If you draw, quite often you will meet people who don’t draw, and when they see your drawings will exclaim, “I wish I could draw”. Creative talents seem to have this mystique around them. Whether it’s music, art, comedy, or writing, everyone thinks that the people who are good have been gifted from birth. Now I’m not discounting this theory (there are certainly people who seem to have been put on this planet to do what they are known for), but from my own experience, every step forward in all four of the aforementioned disciplines has been due to countless hours of regular, focused practise.

I have always wanted to be a cartoonist. I was five or six when I received my first Garfield book. I spent my youth absorbed in the worlds of Peanuts, Garfield, Calvin & Hobbes, and The Far Side. Even at that young age I knew this was the path for me. My first cartoon characters weren’t till grade five, and I still have drawings of them. They were terrible. All through highschool I was drawing. I created more characters, and started to craft actual stories with them. Some of the jokes and situations aren’t bad, but the drawings are terrible. I can say this because I have kept everything from those times, and the times after. My old bedroom at my parents’ house has a deep drawer filled with sketchbooks and visual diaries. Keeping your old work is important, if just as a measuring stick to chart your constant progress.

And progress will be constant as long as you keep at it. Brad Guigar of Evil Inc sent me a reply to an email I sent him years ago where he said that it’s impossible to get worse at something that you do everyday. I think I will remember that for the rest of my life. Around this time I was drawing stills from The Simpsons. Trying to replicate the works of what you enjoy is an invaluable process. I would learn the truth of that many years after.

Discovering webcomics, and specifically PvP in mid 2000 was something that opened my eyes. At this point I had started university, but having my application to the animation school where I lived rejected, I was pondering whether it was worth continuing with my passion or not (the degree I found myself had nothing to do with where I wanted to be. Not surprisingly, I dropped out a year or so later).

PvP inspired me to start my own webcomic, and really it was this consistency of updating frequently that started me on the right path. Oh a lot of the jokes, timing, and drawings from my first webcomic are atrocious, but you know what? I got better, and I got better at a much quicker rate than I would have just drawing on my own. Even better is at that time, there were huge webcomic creator communities on irc, through keenspace, and over livejournal. I met other like-minded folks who had the cartooning bug in them, and I have made good friends with, and keep in touch with a handful of them to this day.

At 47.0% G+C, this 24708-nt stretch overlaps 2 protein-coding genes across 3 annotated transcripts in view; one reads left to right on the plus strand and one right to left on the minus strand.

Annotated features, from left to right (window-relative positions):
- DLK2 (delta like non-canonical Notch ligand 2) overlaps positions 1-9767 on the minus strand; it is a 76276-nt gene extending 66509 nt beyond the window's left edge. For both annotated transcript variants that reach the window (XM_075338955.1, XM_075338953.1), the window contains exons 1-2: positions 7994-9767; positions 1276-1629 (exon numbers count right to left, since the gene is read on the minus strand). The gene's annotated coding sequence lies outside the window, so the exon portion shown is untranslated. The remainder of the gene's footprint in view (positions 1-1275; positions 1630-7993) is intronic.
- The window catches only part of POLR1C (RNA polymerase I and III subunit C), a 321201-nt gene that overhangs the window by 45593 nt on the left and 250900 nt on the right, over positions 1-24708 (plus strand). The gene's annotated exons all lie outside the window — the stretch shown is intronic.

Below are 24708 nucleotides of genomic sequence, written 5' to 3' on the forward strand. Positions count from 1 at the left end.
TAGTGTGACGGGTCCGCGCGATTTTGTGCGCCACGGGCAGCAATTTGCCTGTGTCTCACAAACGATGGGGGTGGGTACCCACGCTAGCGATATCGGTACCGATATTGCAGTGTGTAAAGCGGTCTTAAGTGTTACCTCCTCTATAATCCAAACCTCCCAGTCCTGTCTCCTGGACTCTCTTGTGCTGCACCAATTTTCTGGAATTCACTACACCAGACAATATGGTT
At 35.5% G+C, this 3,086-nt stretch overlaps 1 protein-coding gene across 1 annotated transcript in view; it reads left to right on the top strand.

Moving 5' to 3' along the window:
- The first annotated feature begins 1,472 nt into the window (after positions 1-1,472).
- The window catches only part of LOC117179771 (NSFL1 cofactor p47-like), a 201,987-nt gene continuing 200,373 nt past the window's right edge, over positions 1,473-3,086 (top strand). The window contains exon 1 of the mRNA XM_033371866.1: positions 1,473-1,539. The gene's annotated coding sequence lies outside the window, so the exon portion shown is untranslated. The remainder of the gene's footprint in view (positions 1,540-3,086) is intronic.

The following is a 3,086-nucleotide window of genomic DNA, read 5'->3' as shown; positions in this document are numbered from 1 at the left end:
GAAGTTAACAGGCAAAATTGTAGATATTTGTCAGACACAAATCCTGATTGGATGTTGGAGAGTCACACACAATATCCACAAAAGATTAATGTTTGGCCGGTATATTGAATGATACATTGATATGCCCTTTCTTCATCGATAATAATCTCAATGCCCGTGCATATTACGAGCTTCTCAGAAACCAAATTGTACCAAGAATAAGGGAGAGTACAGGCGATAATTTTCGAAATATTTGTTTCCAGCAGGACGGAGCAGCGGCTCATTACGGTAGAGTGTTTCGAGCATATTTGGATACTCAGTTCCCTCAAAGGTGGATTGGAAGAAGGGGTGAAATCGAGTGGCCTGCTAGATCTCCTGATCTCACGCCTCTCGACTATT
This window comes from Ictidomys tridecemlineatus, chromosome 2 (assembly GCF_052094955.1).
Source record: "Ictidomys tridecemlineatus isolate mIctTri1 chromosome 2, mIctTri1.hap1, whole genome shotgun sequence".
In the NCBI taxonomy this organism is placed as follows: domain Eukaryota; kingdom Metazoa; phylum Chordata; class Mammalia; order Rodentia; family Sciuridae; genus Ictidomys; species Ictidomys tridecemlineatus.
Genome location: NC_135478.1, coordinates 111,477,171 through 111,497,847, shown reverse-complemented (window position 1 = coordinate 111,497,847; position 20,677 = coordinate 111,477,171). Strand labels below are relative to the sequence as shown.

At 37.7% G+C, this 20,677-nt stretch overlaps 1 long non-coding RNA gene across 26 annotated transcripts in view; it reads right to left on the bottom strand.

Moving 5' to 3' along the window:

I even attended an animation school in the years after. I dropped out of that as well, but it enhanced my skills even further. In the mid 2000s, I discovered the blog of John Kricfalusi (creator of Ren & Stimpy), and spent most of that year drawing for hours everyday. He created an online animation school, and I completed most of the exercises. If you think of your growth as an artist as a series of cliffs to climb before reaching the safety of a plateau, that year was the most dangerous cliff I have ever scaled, but I’ve been enjoying the fruits of that labour ever since.

That is one thing I love about creative skills, there’s always another cliff to climb if you want to. I haven’t been as bold about the cliffs I have chosen to scale in the years since, but even the tiniest hill overcome is a victory. As long as you’re not stagnating, and working on some part of yourself, you’ll be alright.

So what does all this have to do with being a cartoonist? Well even though my latest comic has been regularly updating for three years, and it has some of the best work I have ever done, I still doubt my artistic ability. I look at some of my peers, especially those who have made a career out of their art, and I beat myself up about my own work. A lot of artists do it, and it’s a terrible thing to do. Seriously, if you take nothing else away from this writing, avoid it. Comparing your work against others is one of the most destructive practises to engage in.

Over the years I have learned to love aspects of what I do. It might be the joke, the pacing, an expression in a panel, or maybe I nailed that background one of the few times I actually decide to draw one. My point is that I don’t consider myself that great a cartoonist. I have spent most of my life pursuing a dream that is still just a hobby. You know what though? I enjoy the hell out of it. Each new comic is not just fun, it can be a puzzle of placing the right pieces in the right spots, and it’s great to know that I can trust my brain and my hands to sit down at a desk and within an hour or so, whip up a finished product that will bring a smile to someone’s face (even if it is only mine).

So yes, people ask me how I became so good at drawing. They lament to me that they wish they could draw. I have been asked how to become a cartoonist. I don’t know the complete answer to that question, but I know I am on the right path, and hopefully if you’re interested, this article has helped put you on the right path too.